More than 2.3 million people internationally are infected with both HIV and hepatitis C, according to estimates from a study released Tuesday at the University of Bristol and the London School of Hygiene & Tropical Medicine. 

The study, which was the first to look at the simultaneous infection of HIV and hepatitis C, was published in the online journal "The Lancet Infectious Diseases" and sponsored by the World Health Organization.   

Researchers reviewed 783 medical studies from different sources worldwide to determine the figures. Lucy Platt, lead author and public health professor from the London School of Hygiene & Tropical Medicine, said the 2.3 million figure is likely an underestimate.

"Despite a systematic search of published and unpublished literature, estimates were identified in only 45 percent of countries and the study quality was variable, she said in a statement. "Improvement in the surveillance of HCV [hepatitis C] and HIV is imperative to help define the epidemiology of co-infection and inform appropriate policies for testing, prevention, care and treatment to those in need. This is especially the case in countries with growing populations of Possession with the Intent to Deliver and also in sub-Saharan Africa where the burden of co-infection is large due to high burden of HIV."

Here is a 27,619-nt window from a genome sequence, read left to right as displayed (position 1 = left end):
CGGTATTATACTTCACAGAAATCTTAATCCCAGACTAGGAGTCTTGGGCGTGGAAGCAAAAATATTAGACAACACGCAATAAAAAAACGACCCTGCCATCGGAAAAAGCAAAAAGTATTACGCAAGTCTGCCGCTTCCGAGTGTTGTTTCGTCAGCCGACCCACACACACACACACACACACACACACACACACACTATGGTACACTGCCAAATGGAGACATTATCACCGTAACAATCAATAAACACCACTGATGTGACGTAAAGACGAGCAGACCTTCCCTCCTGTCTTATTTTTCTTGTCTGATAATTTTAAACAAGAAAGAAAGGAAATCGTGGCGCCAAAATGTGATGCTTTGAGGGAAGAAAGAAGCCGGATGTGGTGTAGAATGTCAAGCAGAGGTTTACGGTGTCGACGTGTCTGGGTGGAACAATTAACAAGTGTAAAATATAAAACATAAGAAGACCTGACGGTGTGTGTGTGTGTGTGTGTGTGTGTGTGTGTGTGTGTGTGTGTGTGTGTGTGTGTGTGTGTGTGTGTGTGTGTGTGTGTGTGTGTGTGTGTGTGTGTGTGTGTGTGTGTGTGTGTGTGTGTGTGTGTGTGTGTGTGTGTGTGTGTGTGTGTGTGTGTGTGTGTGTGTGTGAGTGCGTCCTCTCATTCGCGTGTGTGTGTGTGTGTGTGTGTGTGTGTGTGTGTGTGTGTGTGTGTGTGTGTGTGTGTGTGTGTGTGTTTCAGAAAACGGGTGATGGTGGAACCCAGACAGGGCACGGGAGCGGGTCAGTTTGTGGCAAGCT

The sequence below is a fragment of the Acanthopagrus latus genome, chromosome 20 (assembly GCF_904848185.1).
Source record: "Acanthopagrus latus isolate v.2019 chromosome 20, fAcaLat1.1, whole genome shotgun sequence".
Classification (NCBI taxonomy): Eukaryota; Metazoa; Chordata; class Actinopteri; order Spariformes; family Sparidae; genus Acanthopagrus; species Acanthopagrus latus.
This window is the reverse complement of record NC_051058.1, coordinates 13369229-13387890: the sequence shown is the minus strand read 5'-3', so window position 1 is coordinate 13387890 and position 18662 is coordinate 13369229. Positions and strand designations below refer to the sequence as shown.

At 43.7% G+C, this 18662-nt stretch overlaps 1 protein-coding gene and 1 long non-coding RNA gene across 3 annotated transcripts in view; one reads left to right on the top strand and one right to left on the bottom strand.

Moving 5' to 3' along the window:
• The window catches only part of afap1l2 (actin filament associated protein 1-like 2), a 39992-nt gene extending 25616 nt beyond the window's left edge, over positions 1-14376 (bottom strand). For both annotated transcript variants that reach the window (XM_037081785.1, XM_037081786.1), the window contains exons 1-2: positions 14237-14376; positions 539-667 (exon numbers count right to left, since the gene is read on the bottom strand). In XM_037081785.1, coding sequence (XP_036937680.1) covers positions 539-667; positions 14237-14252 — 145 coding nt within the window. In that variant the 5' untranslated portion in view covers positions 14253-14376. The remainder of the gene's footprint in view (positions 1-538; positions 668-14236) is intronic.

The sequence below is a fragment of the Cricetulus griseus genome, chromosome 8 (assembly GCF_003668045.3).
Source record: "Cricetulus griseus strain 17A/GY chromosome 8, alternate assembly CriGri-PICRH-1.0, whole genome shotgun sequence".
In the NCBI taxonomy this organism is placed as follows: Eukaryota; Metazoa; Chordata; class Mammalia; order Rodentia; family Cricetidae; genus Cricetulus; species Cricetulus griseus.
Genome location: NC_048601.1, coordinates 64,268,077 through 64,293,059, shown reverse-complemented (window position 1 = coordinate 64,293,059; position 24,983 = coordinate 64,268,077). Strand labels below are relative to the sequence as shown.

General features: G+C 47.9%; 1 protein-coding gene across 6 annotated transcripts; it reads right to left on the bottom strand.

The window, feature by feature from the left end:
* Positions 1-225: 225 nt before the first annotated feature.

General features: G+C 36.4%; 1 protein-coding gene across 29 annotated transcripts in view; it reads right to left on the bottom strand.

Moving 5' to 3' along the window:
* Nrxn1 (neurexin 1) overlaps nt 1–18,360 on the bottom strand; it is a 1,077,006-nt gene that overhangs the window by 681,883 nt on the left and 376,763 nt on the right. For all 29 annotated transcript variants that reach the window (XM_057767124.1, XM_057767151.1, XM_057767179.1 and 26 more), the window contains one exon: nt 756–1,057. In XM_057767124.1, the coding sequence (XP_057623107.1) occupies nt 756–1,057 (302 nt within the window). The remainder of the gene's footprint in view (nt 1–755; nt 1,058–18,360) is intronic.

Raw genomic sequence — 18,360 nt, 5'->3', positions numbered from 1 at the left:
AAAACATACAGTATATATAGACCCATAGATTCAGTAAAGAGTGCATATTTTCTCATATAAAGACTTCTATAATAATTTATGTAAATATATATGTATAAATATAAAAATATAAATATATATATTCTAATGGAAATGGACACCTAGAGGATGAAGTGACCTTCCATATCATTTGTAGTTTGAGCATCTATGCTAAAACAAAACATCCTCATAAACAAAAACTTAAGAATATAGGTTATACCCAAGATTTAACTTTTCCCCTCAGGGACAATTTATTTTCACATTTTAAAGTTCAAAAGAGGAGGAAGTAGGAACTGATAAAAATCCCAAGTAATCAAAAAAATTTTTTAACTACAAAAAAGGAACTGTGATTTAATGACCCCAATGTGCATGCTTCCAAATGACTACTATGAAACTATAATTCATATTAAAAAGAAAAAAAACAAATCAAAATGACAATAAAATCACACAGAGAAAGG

HIV can weaken the immune system, making it difficult to fight off infections, and hepatitis C can lead to liver disease, according to the World Health Organization. Both viruses are transmitted through infected blood and bodily fluids. The study found that 80 percent of people who suffer from hepatitis C and HIV also inject drugs. 

"The study shows that not only are people with HIV at much higher risk of HCV infection, [and] groups such as people who inject drugs have extremely high prevalence of HCV infection," said Philippa Easterbrook, of WHO's Global Hepatitis Program, in a statement. "There is a need to scale-up routine testing to diagnose HCV infection in HIV program worldwide, especially among high-risk groups, as the first step towards accessing the new, highly curative HCV treatments."

Researchers noted that there are limitations to the project: It only used studies that look at the prevalence of hepatitis C antibodies that measure exposure to the virus, but not an active infection. The test for the active virus is much more costly, according to the study.